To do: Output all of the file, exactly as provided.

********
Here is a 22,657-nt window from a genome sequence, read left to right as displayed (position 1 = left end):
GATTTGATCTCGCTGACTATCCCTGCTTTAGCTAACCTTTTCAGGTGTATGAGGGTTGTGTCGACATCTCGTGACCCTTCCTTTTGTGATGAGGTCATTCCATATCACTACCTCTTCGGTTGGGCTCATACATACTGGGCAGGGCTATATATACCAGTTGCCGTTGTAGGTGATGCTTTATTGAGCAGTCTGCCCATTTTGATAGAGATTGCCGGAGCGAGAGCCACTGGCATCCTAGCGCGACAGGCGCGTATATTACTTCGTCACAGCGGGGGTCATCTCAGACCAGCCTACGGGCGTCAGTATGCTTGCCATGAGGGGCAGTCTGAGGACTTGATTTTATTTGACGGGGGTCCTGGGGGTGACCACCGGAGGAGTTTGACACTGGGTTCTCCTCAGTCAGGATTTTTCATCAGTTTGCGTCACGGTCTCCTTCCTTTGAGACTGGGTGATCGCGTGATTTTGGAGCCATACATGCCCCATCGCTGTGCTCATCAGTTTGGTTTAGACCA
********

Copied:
Here is a 22,657-nt window from a genome sequence, read left to right as displayed (position 1 = left end):
GATTTGATCTCGCTGACTATCCCTGCTTTAGCTAACCTTTTCAGGTGTATGAGGGTTGTGTCGACATCTCGTGACCCTTCCTTTTGTGATGAGGTCATTCCATATCACTACCTCTTCGGTTGGGCTCATACATACTGGGCAGGGCTATATATACCAGTTGCCGTTGTAGGTGATGCTTTATTGAGCAGTCTGCCCATTTTGATAGAGATTGCCGGAGCGAGAGCCACTGGCATCCTAGCGCGACAGGCGCGTATATTACTTCGTCACAGCGGGGGTCATCTCAGACCAGCCTACGGGCGTCAGTATGCTTGCCATGAGGGGCAGTCTGAGGACTTGATTTTATTTGACGGGGGTCCTGGGGGTGACCACCGGAGGAGTTTGACACTGGGTTCTCCTCAGTCAGGATTTTTCATCAGTTTGCGTCACGGTCTCCTTCCTTTGAGACTGGGTGATCGCGTGATTTTGGAGCCATACATGCCCCATCGCTGTGCTCATCAGTTTGGTTTAGACCA